The Riverton Landfill is on fire. We stopped by – how does one ‘stop by’ a landfill fire? emmm…. anyway….here are some of the pictures I got.
The Riverton Landfill is on fire. We stopped by – how does one ‘stop by’ a landfill fire? emmm…. anyway….here are some of the pictures I got.
Here are a few of the human rights stories making news around the world that I find interesting.
1. Reparations could be a step closer for the indigenous Maya Achi community in Guatemala, three decades after hundreds were killed to clear the way for a dam to be built.
The Guardian reports that the Inter-American Development Bank (IDB) and the World Bank financed the construction of the dam and survivors have been calling for the institutions to pay reparations for years.
The fresh hope comes as US President Barack Obama prepares to sign a bill that will, among other things, instruct the World Bank and IDB to report on steps taken to implement the provisions of a 2010 reparations plan.
2. The UK government continues to declare that it will not obey a ruling from the European Court of Human Rights that a blanket ban on allowing prisoners to vote was a human rights breach. The stand-off has led to the Justice Secretary announcing plans to curtail the role of the ECtHR in English law, and ensure the supremacy of Britain’s highest domestic court, the Supreme Court.
3. A UK House of Lords enquiry has heard that the human rights of mental health patients are being breached, as some judges are refusing to hear testimony from such patients, the Independent reports.
4. In one of the latest salvos in the war over judicial appointments in the United States, President Obama is being accused, in a case now before the Supreme Court, of violating the constitution in making recess judicial appointments.
5. A man from a Pacific island failed in his bid to acquire refugee status in New Zealand as the world first climate change refugee. The decision was made last November, but I report it here because it is novel and interesting, and you may have missed it.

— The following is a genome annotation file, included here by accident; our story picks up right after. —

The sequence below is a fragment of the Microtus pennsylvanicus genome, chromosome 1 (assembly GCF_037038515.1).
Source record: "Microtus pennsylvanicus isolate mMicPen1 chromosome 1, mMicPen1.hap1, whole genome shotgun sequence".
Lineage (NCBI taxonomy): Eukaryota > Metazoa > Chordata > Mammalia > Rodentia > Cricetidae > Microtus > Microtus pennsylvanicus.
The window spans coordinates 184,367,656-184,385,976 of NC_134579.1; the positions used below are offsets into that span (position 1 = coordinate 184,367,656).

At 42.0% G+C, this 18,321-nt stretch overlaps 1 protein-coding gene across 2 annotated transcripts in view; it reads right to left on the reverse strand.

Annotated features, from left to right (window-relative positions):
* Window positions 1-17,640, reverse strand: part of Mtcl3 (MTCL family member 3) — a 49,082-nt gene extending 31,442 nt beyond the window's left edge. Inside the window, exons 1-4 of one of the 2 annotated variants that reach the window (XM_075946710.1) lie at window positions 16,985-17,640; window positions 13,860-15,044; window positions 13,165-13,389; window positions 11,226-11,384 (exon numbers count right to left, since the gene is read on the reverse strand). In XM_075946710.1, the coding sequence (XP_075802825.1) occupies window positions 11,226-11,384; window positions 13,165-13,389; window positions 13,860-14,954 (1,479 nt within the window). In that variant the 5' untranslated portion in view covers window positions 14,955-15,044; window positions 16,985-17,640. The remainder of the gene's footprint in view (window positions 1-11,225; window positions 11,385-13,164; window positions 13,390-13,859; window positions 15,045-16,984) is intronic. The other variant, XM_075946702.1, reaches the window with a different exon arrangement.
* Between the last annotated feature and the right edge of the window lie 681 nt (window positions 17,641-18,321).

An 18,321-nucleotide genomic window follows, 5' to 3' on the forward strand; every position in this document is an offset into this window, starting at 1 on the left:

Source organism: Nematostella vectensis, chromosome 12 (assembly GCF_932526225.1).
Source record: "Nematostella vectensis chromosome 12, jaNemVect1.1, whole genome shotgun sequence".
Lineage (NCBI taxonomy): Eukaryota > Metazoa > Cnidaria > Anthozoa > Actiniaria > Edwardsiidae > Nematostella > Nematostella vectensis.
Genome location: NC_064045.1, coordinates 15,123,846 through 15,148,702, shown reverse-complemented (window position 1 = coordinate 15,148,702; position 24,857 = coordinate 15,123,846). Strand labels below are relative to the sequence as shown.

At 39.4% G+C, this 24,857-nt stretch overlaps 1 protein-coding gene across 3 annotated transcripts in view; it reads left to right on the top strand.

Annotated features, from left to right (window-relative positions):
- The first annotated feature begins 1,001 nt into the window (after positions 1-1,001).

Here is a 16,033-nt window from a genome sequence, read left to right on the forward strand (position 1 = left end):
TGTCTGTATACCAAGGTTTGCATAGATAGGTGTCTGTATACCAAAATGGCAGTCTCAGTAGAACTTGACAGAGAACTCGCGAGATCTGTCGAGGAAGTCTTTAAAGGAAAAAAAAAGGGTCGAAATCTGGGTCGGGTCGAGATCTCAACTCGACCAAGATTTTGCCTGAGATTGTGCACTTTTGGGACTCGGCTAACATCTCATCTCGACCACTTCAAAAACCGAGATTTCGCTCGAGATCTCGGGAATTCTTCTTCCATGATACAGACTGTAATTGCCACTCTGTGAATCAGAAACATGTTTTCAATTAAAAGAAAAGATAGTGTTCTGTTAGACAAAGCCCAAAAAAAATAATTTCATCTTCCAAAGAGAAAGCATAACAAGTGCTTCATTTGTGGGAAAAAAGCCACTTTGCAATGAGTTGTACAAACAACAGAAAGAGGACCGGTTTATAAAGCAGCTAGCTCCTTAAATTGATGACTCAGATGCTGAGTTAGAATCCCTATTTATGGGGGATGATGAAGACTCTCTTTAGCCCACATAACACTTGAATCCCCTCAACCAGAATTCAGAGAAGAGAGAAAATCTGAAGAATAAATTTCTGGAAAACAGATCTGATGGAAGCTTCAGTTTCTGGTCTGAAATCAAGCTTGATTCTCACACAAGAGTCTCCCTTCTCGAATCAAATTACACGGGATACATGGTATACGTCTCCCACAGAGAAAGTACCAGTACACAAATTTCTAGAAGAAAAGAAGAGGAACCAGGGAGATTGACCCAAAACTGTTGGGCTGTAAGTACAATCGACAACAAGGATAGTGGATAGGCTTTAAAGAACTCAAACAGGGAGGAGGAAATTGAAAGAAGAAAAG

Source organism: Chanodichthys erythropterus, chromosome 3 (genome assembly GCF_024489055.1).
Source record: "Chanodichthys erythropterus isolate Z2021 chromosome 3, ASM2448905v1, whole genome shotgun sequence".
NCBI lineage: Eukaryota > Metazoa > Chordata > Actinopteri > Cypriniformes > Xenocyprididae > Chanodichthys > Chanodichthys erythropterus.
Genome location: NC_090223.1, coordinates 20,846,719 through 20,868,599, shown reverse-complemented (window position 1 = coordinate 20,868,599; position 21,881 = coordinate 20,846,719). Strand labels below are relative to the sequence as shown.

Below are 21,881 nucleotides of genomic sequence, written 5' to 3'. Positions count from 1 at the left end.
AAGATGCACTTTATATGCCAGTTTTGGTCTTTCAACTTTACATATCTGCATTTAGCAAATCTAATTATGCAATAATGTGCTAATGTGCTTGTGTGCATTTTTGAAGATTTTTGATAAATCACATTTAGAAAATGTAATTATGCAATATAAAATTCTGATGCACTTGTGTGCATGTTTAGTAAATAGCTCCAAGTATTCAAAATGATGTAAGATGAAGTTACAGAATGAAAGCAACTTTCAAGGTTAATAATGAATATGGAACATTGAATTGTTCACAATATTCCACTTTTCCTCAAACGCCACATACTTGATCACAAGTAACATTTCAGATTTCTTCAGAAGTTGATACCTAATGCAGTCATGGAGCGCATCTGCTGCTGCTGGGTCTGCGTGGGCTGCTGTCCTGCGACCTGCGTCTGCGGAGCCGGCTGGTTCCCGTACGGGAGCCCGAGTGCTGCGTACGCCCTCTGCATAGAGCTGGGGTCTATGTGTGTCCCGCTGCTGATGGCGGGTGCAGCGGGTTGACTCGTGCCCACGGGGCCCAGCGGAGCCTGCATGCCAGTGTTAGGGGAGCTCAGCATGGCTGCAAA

There is useful comment on the case here.
As Jamaicans continue to test the still new 2011 Charter of Rights and Fundamental Freedoms, we could see some intriguing cases before the Supreme Court this year, such as the issue of the undated Senate resignation letters, a challenge to the buggery law, and a test of the constitutional provision for the right to a healthy environment. Such cases are important in delineating the limits of a constitution and specifying the protection it offers.
The Undated Senate Resignation Letters
Former Senator Arthur Williams has indicated that he intends to pursue his claim that Opposition Leader Andrew Holness’s use of undated resignation letters to force him and Christopher Tufton out of the Senate violated his constitutional rights. Williams says the letters were intended to be used only in the event of Opposition Senators wanting to break with the party on the Caribbean Court of Justice. If the case goes to conclusion, we could see the court pronouncing on something that lawyers have been arguing over for years – what power, if any, do political leaders have to remove senators who they themselves appointed?